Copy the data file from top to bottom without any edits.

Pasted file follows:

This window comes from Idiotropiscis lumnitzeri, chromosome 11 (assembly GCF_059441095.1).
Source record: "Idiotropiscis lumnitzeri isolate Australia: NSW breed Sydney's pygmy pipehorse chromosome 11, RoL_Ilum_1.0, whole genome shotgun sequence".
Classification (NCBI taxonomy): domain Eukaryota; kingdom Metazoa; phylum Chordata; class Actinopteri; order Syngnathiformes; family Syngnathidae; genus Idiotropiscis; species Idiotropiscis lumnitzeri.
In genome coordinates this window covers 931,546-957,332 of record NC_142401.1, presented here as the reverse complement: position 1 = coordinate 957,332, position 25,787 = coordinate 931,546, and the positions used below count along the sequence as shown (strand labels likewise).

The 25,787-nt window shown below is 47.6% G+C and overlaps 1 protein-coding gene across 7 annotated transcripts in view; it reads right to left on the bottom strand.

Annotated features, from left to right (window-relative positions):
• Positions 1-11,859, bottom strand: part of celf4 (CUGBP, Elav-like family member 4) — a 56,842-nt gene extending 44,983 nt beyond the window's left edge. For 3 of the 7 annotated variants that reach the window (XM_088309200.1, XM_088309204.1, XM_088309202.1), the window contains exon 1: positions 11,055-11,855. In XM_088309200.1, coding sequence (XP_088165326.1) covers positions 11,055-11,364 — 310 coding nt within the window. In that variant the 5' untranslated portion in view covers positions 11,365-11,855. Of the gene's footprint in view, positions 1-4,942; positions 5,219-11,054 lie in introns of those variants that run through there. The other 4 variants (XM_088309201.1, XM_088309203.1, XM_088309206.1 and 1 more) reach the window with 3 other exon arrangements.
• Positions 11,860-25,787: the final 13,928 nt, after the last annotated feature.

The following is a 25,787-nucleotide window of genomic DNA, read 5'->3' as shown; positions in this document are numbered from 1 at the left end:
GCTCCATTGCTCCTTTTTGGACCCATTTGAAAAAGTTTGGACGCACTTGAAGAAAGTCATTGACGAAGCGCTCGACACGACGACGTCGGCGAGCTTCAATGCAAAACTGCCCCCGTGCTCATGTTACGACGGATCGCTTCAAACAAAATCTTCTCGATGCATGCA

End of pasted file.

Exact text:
This window comes from Idiotropiscis lumnitzeri, chromosome 11 (assembly GCF_059441095.1).
Source record: "Idiotropiscis lumnitzeri isolate Australia: NSW breed Sydney's pygmy pipehorse chromosome 11, RoL_Ilum_1.0, whole genome shotgun sequence".
Classification (NCBI taxonomy): domain Eukaryota; kingdom Metazoa; phylum Chordata; class Actinopteri; order Syngnathiformes; family Syngnathidae; genus Idiotropiscis; species Idiotropiscis lumnitzeri.
In genome coordinates this window covers 931,546-957,332 of record NC_142401.1, presented here as the reverse complement: position 1 = coordinate 957,332, position 25,787 = coordinate 931,546, and the positions used below count along the sequence as shown (strand labels likewise).

The 25,787-nt window shown below is 47.6% G+C and overlaps 1 protein-coding gene across 7 annotated transcripts in view; it reads right to left on the bottom strand.

Annotated features, from left to right (window-relative positions):
• Positions 1-11,859, bottom strand: part of celf4 (CUGBP, Elav-like family member 4) — a 56,842-nt gene extending 44,983 nt beyond the window's left edge. For 3 of the 7 annotated variants that reach the window (XM_088309200.1, XM_088309204.1, XM_088309202.1), the window contains exon 1: positions 11,055-11,855. In XM_088309200.1, coding sequence (XP_088165326.1) covers positions 11,055-11,364 — 310 coding nt within the window. In that variant the 5' untranslated portion in view covers positions 11,365-11,855. Of the gene's footprint in view, positions 1-4,942; positions 5,219-11,054 lie in introns of those variants that run through there. The other 4 variants (XM_088309201.1, XM_088309203.1, XM_088309206.1 and 1 more) reach the window with 3 other exon arrangements.
• Positions 11,860-25,787: the final 13,928 nt, after the last annotated feature.

The following is a 25,787-nucleotide window of genomic DNA, read 5'->3' as shown; positions in this document are numbered from 1 at the left end:
GCTCCATTGCTCCTTTTTGGACCCATTTGAAAAAGTTTGGACGCACTTGAAGAAAGTCATTGACGAAGCGCTCGACACGACGACGTCGGCGAGCTTCAATGCAAAACTGCCCCCGTGCTCATGTTACGACGGATCGCTTCAAACAAAATCTTCTCGATGCATGCA